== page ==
Transient Ischemic Attack (TIA)
A transient ischemic attack (TIA), also called a mini-stroke, is a disturbance in brain function caused by a temporary blockage of blood to the brain.
The symptoms of a TIA are the same as those of an ischemic stroke, but TIAs do not result in lasting brain damage. The blockage causing the TIA becomes dislodged or is dissolved by natural clot dissolvers in the blood, called anticoagulants, and blood flow to the brain is restored before any permanent damage occurs.
A TIA is also called a “warning stroke” because about a third of the people who have a TIA have a more severe stroke within a year. Taking steps to prevent a stroke is an important way to respond to a TIA.
Even though a TIA may resolve within minutes, anyone who has stroke-like symptoms should dial 9-1-1 immediately. It is never safe to assume symptoms will resolve on their own.
Recognizing a stroke quickly and calling 9-1-1 leads to faster diagnosis and better recovery. The National Stroke Association encourages people to act “FAST” when it comes to stroke.
Here’s how to act “FAST”:
- F – FACE: Ask the person to smile. Does one side of the face droop?
- A – ARMS: Ask the person to raise both arms. Does one arm drift downward?
- S – SPEECH: Ask the person to repeat a simple phrase. Is the person’s speech slurred or strange?
- T – TIME: If you observe any of these signs, call 9-1-1 immediately.
How common is Transient Ischemic Attack (TIA)?
One in three people in the U.S. may experience a TIA at some point in their lives.
Who gets Transient Ischemic Attack (TIA)?
A TIA may occur at any age, however, the risk of a TIA increases after age 55.
How is Transient Ischemic Attack (TIA) diagnosed?
An episode is diagnosed as a TIA when there is evidence of a blockage, but no lasting damage has occurred. Identifying the precise cause of the TIA is important for preventing a future stroke. To diagnose a TIA and determine its cause, your doctor may use any of the following:
- Physical examination
- Medical history
- Computerized tomography (CT) or magnetic resonance imaging (MRI)
- Computerized tomography angiography (CTA), magnetic resonance angiography (MRA), or arteriography to evaluate the arteries in your neck and brain
- Carotid ultrasonography to look for narrowing or clotting in your carotid arteries
- Echogardiography to create an ultrasound image of your heart
- Blood tests to rule out other conditions, such as low blood surgar (hypoglycemia)
The signs of an ischemic stroke depend on the side of the brain that is affected, the part of the brain affected, and how long the brain has been deprived of blood. Therefore, each person may have different stroke warning signs.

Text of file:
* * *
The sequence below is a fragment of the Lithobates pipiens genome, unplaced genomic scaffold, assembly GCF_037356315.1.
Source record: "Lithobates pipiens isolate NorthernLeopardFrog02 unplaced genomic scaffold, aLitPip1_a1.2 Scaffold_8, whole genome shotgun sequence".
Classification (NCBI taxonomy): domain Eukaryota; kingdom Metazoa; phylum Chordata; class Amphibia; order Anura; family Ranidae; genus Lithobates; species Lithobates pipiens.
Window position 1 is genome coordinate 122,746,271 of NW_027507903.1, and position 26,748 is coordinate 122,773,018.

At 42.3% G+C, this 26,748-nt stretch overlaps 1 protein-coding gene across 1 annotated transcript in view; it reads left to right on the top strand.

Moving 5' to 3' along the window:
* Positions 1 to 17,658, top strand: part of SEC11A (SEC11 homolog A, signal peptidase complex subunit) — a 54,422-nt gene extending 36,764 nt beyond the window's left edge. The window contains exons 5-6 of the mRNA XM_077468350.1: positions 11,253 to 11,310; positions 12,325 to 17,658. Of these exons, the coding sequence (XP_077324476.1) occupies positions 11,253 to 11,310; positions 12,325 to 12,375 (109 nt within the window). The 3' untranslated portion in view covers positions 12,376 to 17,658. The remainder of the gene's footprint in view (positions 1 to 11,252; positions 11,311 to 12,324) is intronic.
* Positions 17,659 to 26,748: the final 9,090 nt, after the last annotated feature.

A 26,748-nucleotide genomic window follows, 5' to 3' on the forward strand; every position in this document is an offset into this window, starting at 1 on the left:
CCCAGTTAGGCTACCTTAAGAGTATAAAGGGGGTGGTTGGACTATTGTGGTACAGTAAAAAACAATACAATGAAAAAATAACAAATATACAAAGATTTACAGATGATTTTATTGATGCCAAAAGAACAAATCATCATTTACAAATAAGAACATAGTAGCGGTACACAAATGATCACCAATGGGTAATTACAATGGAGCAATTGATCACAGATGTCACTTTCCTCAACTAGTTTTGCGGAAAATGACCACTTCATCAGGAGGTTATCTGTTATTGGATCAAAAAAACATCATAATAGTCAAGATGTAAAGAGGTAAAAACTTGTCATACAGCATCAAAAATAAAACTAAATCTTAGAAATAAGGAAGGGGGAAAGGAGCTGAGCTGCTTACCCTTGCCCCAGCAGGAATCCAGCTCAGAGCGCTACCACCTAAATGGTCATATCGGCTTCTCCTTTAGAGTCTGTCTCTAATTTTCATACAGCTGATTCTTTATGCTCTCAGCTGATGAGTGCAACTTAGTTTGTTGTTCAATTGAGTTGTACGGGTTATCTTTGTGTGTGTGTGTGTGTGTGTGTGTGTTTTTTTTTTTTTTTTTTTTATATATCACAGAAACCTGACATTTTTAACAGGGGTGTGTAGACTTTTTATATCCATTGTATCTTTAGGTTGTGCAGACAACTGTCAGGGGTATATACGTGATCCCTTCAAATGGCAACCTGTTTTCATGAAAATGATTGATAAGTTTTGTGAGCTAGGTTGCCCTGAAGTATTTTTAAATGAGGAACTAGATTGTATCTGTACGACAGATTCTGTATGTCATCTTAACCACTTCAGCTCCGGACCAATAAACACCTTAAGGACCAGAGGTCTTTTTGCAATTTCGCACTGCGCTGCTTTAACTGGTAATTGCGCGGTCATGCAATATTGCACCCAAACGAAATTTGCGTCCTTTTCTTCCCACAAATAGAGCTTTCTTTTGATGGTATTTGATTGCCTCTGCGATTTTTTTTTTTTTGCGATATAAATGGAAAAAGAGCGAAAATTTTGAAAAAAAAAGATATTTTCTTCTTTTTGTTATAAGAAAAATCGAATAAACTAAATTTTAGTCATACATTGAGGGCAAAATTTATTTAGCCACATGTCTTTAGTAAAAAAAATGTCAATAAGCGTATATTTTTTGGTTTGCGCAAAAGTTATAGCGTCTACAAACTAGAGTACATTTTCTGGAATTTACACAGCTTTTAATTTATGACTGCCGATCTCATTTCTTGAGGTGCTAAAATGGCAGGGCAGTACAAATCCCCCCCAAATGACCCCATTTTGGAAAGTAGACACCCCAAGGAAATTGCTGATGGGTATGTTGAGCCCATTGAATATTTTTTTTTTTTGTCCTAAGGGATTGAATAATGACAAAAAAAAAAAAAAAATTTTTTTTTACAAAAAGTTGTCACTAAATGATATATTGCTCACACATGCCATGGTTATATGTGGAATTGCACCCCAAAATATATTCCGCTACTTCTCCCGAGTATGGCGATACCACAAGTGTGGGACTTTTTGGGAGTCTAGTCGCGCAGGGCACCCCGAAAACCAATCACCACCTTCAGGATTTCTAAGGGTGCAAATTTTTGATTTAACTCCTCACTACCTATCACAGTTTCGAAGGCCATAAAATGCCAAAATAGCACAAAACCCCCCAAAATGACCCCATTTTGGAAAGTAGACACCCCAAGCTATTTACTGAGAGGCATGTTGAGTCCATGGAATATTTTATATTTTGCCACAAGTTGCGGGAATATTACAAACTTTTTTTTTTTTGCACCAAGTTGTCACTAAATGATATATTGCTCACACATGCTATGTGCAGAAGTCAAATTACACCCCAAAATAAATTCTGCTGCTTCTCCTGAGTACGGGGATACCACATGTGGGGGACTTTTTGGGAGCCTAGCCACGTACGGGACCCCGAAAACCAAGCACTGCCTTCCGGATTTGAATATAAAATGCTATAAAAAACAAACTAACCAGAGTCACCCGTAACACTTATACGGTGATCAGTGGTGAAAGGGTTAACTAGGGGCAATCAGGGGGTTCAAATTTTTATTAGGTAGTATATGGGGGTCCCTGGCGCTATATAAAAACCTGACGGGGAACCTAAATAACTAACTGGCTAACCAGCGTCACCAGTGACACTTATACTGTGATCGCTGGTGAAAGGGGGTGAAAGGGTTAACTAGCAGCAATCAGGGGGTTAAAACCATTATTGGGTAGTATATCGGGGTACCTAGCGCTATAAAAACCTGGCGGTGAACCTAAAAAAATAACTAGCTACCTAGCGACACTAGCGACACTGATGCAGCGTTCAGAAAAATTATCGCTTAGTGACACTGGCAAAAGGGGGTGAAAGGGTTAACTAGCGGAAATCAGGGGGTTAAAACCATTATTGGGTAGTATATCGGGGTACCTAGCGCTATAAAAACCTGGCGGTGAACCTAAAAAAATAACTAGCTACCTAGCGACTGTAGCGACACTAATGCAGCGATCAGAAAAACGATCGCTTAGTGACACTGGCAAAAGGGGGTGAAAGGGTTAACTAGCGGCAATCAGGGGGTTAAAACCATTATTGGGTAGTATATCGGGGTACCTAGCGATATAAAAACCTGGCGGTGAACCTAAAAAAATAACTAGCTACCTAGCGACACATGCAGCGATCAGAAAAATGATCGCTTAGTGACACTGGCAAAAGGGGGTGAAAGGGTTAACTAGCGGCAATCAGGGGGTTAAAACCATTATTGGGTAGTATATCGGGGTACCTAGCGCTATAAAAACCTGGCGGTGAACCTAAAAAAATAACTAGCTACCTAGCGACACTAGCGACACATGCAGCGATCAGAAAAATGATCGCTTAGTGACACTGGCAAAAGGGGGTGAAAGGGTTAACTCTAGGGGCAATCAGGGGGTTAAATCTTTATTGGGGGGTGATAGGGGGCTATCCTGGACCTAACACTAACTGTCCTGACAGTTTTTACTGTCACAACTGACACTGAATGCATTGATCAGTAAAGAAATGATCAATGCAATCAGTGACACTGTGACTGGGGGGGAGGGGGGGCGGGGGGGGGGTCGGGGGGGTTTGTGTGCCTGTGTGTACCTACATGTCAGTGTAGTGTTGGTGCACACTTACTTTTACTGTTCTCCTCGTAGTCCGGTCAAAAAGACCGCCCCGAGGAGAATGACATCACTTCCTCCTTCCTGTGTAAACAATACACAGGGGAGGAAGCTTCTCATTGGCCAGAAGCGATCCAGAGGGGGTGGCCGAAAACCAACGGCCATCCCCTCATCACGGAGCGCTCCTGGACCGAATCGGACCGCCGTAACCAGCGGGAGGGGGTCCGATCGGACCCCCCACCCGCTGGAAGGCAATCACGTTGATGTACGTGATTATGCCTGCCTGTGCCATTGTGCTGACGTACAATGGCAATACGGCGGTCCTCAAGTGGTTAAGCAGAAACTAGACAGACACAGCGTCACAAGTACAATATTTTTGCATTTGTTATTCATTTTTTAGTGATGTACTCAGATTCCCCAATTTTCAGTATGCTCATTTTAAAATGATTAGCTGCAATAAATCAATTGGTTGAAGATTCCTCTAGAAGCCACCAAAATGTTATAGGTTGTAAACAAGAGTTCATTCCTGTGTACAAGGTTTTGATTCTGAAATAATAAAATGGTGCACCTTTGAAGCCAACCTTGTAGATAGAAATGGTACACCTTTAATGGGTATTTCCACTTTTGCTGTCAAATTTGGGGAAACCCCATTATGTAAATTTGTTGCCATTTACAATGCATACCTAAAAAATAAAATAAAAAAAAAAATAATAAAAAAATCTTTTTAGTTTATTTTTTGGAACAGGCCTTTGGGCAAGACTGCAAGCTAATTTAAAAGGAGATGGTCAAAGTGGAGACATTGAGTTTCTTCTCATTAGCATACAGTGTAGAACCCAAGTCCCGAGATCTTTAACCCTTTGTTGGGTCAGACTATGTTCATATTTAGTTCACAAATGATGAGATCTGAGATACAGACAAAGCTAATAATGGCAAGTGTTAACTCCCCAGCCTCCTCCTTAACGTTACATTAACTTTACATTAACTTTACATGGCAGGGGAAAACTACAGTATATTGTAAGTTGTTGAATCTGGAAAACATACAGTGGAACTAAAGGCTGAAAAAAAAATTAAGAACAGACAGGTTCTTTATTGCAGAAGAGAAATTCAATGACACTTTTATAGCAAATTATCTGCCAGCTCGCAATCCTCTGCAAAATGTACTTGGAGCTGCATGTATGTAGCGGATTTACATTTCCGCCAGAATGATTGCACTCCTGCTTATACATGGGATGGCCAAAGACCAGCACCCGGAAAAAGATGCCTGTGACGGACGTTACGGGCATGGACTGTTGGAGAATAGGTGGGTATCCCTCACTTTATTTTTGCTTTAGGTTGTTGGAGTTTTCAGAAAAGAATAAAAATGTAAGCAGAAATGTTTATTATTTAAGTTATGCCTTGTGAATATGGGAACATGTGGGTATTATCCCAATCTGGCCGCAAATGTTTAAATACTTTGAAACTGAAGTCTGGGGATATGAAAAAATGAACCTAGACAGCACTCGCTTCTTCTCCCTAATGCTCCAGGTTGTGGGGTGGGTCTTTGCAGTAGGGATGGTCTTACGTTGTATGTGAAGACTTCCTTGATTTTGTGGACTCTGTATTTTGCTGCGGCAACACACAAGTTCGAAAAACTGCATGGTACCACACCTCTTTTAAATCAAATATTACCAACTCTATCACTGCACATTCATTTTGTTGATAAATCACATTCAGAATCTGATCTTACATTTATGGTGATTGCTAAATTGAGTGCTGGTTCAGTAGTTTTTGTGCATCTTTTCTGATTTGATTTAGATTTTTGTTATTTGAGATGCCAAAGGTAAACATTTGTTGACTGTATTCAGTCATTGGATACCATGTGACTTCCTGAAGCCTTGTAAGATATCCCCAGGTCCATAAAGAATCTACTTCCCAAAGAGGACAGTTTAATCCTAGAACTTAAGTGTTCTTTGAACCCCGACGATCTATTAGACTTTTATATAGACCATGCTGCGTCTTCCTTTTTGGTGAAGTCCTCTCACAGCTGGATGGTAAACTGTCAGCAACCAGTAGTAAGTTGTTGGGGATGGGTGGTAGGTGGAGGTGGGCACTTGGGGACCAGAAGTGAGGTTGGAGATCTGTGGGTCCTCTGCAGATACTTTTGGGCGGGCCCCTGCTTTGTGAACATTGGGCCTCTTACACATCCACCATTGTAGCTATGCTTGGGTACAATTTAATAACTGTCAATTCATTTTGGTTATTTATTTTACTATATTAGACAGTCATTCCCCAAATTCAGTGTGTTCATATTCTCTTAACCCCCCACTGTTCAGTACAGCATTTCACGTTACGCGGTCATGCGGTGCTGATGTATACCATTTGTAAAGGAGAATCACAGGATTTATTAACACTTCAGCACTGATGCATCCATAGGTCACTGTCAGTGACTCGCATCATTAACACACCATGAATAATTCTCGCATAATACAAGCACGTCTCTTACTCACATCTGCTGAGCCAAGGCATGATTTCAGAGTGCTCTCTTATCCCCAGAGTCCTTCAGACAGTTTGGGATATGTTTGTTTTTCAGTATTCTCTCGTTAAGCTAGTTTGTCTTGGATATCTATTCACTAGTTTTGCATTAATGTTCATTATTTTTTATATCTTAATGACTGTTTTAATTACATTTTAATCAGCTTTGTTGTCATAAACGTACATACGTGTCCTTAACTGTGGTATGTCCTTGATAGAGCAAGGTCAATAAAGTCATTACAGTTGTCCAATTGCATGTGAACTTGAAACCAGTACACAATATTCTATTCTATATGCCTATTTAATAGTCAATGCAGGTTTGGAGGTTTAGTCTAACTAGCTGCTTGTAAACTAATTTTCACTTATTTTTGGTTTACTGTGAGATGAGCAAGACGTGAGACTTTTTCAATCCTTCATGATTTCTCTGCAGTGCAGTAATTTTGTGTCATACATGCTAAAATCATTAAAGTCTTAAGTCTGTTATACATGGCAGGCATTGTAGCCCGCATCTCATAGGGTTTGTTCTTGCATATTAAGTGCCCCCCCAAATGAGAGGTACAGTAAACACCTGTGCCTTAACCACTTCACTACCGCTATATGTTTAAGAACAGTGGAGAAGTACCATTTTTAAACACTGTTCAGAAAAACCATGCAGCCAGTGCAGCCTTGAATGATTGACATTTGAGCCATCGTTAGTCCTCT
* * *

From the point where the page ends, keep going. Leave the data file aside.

The most common symptom of a transient ischemic attack (TIA) or ischemic stroke is sudden weakness of the face, arm, or leg, usually on one side of the body.
Symptoms of TIA may include:
- Blindness in one or both eyes
- Difficulty speaking (for example, slurred speech)
- Dizziness and vertigo
- Double vision
- Generalized weakness on both sides of the body
- Impaired consciousness (such as confusion)
- Loss of coordination
- Sudden numbness or weakness of face, arm or leg, especially on one side of the body
- Urinary incontinence
Stroke is a medical emergency. If you or someone you know has these symptoms, call 9-1-1 and seek medical attention immediately.
Once the cause of your transient ischemic attack (TIA) has been determined, the goal of treatment is to correct the cause in order to prevent a future stroke.
Your physician may suggest medications to prevent stroke, such as antiplatelet (aspirin, thienophyridine derivatives) and anticoagulant drugs (warfarin) that make your blood less prone to clotting
In an emergency setting, your doctor may administer thrombolytic agents (tissue plasminogen activator, or tPA) to dissolves blood clots that are blocking blood flow to the brain
If your neurologist determines that partial blockage of your carotid artery (the blood vessel on each side of the neck that carries blood to the brain) is responsible for your stroke, one of the following medical procedures may be recommended:
- Carotid endarterectomy – a surgical procedure to clear carotid arteries of fatty deposits
- Carotid angioplasty – uses a balloon-like device to open a clogged artery and places a small wire tube (stent) into the artery to keep it open
Additional TIAs or ischemic strokes may be prevented by managing risk factors, such as quitting smoking, treatment of high blood pressure and heart disease, and control of blood sugar levels for those with diabetes.
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- Date of last review: September 11, 2017